The book goes on to chronicle his post war experiences in Okinawa, his ship-to-shore marine training, promotions to major and colonel, war college, and then promotion to general in 1989. He was in Israel during the Gulf war as a liaison officer with the patriot missile brigade. He spent time in Europe, the Pacific, led the Somalia effort and was promoted to run CENCOM. He was a man of action, always was volunteering for active marine assignments and he found retirement difficult. He tried to be a special peace envoy to the Middle East but was thwarted by the Palestinian division and violence. All in all this is a good book although I found some of the middle sections between Vietnam and Somalia a bit slow, but otherwise it is an interesting book, but not a real barn burner. The Vietnam part of 100 pages out of the 440 total is the most compelling and perhaps the most revealing.
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Zinni has subsequently been a strident critic of the Iraq invasion and the Bush administration, particularly the neo-cons in and out of the Pentagon; he has been mentioned as a possible running mate for John Kerry. This book is Zinni's life story, ghost written by a third party and marketed by Tom Clancy. But that's about all it is: what it is not is either an insightful history or a thoughtful policy commentary.
Zinni's military career began in Vietnam in 1961 and spanned a period of exceptional changes as America emerged from the slump of the 60s and 70s to take over the mantle of World Leader after the collapse of the Soviet Union. The US military has been faced with unprecedented requirements to adapt, and Zinni was in the middle of it for 40 years. His story is disappointingly one-dimensional, though, more a discussion of his career than an analysis of the issues.
Critical of the Peace Dividend and the failure to see that difficulties would arise from the ashes of the Cold War, Zinni's analysis is that East-West tensions were replaced by North-South tensions and that states have been replaced as the key players by non-states such as al Qaeda, NGOs and multi-national corporations, enabled by the "global information revolution" and cheap transportation for poor people wishing to emigrate, primarily Muslims to Europe. Zinni laments the absence of a post-Cold War Marshall Plan to deal with the rising tensions. Whether his or anyone's vision was actually so clear in 1989 is open to question.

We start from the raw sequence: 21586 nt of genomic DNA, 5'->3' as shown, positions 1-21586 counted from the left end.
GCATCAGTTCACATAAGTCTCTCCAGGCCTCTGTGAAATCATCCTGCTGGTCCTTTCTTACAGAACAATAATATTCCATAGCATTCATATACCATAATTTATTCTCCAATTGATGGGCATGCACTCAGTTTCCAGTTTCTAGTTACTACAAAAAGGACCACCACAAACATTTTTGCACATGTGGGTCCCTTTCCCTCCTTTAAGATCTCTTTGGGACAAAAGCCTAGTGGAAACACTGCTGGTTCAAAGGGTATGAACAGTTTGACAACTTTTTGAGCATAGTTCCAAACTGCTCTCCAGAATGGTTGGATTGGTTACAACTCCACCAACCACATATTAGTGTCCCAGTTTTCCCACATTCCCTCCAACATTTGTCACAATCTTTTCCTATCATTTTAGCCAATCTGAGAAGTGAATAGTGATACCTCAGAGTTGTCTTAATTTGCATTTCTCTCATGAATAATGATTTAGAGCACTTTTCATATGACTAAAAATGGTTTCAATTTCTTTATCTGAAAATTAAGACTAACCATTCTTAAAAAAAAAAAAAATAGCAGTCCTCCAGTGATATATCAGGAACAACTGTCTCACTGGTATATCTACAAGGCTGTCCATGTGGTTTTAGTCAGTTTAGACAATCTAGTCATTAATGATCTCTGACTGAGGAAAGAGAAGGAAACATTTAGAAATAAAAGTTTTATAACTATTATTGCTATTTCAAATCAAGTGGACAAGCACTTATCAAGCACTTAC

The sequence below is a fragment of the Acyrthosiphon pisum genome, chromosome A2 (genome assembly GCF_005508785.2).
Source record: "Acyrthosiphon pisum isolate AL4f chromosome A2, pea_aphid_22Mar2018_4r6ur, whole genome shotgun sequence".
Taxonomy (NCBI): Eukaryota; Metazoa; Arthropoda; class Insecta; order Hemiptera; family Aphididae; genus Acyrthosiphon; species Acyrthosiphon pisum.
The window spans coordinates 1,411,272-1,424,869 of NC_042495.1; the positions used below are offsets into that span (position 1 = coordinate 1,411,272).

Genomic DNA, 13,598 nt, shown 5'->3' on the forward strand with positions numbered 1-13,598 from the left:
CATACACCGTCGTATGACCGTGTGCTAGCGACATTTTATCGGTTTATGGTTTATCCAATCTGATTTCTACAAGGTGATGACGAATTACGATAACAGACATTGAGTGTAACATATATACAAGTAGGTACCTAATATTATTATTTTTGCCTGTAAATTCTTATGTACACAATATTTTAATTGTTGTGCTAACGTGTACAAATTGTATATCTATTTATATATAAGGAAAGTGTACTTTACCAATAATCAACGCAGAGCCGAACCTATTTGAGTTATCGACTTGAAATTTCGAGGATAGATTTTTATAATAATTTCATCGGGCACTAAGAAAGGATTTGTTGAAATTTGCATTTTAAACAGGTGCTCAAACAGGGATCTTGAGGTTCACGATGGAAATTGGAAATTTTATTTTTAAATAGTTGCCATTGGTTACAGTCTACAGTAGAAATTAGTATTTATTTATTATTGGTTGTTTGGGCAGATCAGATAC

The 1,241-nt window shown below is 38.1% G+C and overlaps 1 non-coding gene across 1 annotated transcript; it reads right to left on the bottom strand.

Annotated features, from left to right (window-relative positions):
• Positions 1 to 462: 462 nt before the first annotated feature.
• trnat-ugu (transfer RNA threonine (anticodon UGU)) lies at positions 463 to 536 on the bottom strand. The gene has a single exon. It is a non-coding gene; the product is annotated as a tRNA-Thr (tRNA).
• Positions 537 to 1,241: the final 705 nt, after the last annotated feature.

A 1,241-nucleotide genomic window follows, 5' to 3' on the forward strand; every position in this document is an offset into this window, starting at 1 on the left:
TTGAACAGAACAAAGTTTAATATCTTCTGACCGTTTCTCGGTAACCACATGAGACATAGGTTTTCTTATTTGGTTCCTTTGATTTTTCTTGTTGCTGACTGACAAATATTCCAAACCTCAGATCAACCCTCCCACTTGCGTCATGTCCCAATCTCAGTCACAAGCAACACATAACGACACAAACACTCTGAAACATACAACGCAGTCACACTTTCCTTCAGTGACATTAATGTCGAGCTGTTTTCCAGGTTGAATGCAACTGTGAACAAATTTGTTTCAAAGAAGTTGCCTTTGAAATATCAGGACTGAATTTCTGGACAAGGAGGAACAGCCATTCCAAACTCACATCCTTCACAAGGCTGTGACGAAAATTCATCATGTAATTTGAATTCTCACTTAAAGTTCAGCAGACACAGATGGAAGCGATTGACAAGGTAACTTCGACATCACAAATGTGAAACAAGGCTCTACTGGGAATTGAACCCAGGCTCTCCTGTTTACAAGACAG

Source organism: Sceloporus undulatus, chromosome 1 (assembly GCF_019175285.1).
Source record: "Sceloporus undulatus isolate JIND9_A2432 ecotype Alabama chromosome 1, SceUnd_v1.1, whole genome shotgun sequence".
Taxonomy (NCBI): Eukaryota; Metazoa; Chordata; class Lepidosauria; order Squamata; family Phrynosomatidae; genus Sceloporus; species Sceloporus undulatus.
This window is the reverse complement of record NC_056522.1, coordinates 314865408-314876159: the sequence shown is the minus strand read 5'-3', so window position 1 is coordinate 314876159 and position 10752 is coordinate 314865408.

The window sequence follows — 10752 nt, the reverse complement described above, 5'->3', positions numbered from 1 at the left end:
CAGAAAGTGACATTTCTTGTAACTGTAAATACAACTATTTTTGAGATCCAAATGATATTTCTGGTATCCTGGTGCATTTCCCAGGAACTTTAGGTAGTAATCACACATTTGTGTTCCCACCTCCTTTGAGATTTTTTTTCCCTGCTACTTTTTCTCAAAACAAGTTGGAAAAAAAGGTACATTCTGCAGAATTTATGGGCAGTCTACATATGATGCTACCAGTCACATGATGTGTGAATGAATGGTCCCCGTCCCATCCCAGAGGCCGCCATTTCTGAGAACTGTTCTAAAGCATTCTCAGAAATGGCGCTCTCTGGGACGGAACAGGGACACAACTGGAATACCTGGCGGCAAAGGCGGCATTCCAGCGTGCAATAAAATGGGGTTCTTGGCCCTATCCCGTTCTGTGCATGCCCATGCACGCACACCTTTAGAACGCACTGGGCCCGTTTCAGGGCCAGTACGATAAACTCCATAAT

Zinni's largest missions were the massive and successful relief effort in Iraqi Kurdistan after the first Gulf war and the support of the international relief mission in Somalia (Black Hawk Down). According to Zinni, the problem in Somalia was the UN, focused not on relief as much as on the political mission to establish democracy, excluding the warlords from the process. Zinni is actually quite sympathetic to Mohamed Farah Aideed whom he says was working with the US before the turnover of command to the UN and Zinni's departure.
A supporter of Clinton's instinct for engagement and critical of isolationist tendencies in the Congress that kept resources tight, Zinni identifies 1998 as the year terrorism became an institutional threat. Al Qaeda created a network to link previously disorganized groups to provide training, planning and funding, announcing its arrival that year with the East African embassy bombings (the WTC bombing five years prior is not mentioned). Also that year Zinni met Ahmed Chalabi, supported among others by John McCain, proposing to topple Saddam Hussein with US help; Zinni expressed his disdain, referring to a "Bay of Goats" with "Gucci Guerillas". As Zinni was transferring command to Tommy Franks in 2000, the USS Cole was bombed in Aden and Zinni took the hit before Congress and in the press.
Immediately following 9/11 Colin Powell asked Zinni to take the point on Israeli-Palestinian negotiations, another in a long line of well-meaning but utterly doomed such attempts to make peace.
The book is easy reading but there's not a lot of meat unless you're really interested in Tony Zinni's career, per se.